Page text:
August 10, 2010
Fixing A Broken Heart
These days people usually don't die from a heart attack. But the damage to heart muscle is irreversible, and most patients eventually succumb to congestive heart failure, the most common cause of death in developed countries.
Stem cells now offer hope for achieving what the body can't do: mending broken hearts. Engineers and physicians at the University of Washington have built a scaffold that supports the growth and integration of stem cell-derived cardiac muscle cells. A description of the scaffold, which supports the growth of cardiac cells in the lab and encourages blood vessel growth in living animals, is published this week in the Proceedings of the National Academy of Sciences (PNAS)."Today, if you have a heart attack there's nothing that doctors can do to repair the damage," said lead author Buddy Ratner, a UW professor of bioengineering. "You are, in essence, sentenced to a downhill slide, developing congestive heart failure that greatly shortens your lifespan."
"Your body can't make new heart cells, but what if we can deliver vital new cells in that damaged portion of the heart?"
Ratner and his colleagues built a tiny tubular porous scaffold that supports and stabilizes the fragile cardiac cells and can be injected into a damaged heart, where it will foster cell growth and eventually dissolve away. The new scaffold not only supports cardiac muscle growth, but potentially accelerates the body's ability to supply oxygen and nutrients to the transplanted tissue. Eventually, the idea is that doctors would seed the scaffold with stem cells from either the patient or a donor, then implant it when the patient is treated for a heart attack, before scar tissue has formed.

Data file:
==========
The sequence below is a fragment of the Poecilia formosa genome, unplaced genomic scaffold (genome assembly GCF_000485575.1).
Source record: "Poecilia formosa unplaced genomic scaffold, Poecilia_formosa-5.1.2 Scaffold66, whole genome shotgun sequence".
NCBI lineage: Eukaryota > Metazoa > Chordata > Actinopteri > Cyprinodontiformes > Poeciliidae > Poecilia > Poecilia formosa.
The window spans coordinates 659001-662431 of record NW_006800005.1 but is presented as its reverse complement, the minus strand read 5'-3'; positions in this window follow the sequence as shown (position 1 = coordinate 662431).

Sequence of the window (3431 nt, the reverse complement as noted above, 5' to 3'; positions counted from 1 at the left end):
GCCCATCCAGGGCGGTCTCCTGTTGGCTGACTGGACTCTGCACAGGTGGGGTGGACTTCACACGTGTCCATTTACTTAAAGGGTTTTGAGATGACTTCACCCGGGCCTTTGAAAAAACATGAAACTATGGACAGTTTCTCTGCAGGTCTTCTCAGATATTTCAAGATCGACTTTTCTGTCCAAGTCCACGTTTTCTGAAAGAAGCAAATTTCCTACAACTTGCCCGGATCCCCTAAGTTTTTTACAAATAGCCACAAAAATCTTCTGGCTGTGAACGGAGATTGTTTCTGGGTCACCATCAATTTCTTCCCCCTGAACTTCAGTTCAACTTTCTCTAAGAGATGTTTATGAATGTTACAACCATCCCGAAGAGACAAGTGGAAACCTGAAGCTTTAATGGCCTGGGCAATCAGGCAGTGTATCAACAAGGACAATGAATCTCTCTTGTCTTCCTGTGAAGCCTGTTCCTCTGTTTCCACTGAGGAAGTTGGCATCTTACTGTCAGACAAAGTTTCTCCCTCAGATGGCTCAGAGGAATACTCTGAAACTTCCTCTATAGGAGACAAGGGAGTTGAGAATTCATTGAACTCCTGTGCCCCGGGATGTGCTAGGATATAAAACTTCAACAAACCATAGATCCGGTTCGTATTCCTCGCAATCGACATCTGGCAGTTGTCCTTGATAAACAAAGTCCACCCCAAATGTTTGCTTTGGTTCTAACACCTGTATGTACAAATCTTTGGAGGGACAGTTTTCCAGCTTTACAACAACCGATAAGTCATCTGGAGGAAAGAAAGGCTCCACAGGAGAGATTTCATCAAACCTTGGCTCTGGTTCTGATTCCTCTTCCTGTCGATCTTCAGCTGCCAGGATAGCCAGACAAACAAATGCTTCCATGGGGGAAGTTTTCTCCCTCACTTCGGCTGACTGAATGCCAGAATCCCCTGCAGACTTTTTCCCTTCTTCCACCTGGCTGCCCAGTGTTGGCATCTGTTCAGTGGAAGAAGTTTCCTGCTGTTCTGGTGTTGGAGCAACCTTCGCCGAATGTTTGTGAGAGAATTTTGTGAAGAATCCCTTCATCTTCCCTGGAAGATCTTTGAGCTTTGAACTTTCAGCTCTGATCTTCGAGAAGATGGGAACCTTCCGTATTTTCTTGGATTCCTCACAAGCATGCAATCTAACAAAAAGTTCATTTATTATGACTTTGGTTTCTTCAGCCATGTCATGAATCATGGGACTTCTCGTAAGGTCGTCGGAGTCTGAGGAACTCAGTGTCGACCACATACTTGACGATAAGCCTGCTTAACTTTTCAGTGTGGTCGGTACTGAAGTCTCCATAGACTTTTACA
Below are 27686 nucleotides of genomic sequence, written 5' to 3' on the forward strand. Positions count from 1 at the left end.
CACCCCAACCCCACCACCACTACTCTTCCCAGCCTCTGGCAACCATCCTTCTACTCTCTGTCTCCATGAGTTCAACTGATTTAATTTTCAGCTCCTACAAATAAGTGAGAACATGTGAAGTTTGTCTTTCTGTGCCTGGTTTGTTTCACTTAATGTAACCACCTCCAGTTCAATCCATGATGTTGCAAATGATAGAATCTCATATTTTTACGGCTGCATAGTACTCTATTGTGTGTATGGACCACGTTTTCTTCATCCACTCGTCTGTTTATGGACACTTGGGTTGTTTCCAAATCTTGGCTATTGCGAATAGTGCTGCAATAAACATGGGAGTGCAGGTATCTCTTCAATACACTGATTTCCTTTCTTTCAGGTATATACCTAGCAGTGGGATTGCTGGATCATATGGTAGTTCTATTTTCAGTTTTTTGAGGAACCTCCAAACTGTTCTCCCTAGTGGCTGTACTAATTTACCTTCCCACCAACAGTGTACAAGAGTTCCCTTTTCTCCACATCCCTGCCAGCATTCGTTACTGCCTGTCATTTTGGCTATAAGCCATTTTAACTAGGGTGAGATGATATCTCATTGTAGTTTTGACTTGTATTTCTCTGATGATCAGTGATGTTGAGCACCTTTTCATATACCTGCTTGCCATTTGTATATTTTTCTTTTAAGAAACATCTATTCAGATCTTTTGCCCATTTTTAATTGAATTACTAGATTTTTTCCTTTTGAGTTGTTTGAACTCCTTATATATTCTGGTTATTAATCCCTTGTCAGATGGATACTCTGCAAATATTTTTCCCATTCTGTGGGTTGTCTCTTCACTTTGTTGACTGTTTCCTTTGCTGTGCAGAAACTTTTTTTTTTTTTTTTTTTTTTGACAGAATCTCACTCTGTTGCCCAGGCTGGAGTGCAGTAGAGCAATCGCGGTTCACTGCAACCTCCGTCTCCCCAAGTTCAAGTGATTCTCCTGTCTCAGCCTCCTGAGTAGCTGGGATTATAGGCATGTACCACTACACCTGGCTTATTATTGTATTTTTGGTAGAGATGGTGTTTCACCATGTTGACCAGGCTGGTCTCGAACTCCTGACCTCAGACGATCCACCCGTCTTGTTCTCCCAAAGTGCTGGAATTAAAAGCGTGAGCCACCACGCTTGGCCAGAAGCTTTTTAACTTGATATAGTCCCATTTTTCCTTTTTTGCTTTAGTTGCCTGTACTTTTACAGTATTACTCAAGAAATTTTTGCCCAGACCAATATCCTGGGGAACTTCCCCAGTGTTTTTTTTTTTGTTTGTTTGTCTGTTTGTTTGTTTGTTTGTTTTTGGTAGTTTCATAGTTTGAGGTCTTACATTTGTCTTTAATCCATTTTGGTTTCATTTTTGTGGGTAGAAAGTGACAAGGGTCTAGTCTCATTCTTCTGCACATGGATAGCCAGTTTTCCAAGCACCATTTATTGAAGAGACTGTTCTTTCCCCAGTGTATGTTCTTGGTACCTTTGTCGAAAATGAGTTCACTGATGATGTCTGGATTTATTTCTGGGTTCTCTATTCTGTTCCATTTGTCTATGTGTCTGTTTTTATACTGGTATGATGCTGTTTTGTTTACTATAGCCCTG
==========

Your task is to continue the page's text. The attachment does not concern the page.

Other heart scaffolds or tissue patches currently being developed combine cardiac muscle cells and two other types of cells needed to kick-start the growth of blood vessels and connective tissue. Preparing each type of cells is an enormous amount of work, so a scaffold that requires just one type of cell, like this one, would be significantly cheaper and easier to use.
Ratner's scaffold is a flexible polymer with interconnected pores all of the same size. This one also includes channels to accommodate cardiac cells' preference for fusing together in long chains. Researchers first verified the design using chicken embryonic heart cells, and confirmed that the scaffold could support heart tissue growth at concentrations similar to those in living heart tissue.
They then seeded the scaffold with cardiac muscle cells derived from human embryonic stem cells. These cells survived and collected in the channels. Over five days, the cardiac muscle cells multiplied faster in the scaffold environment than other cell types, and could survive up to 300 micrometers (about the diameter of four human hairs) from the scaffold edge -- an important point if the scaffold is to integrate with the body.
The cells expressed two proteins associated with muscle contraction and could contract with sufficient force to deform the scaffold.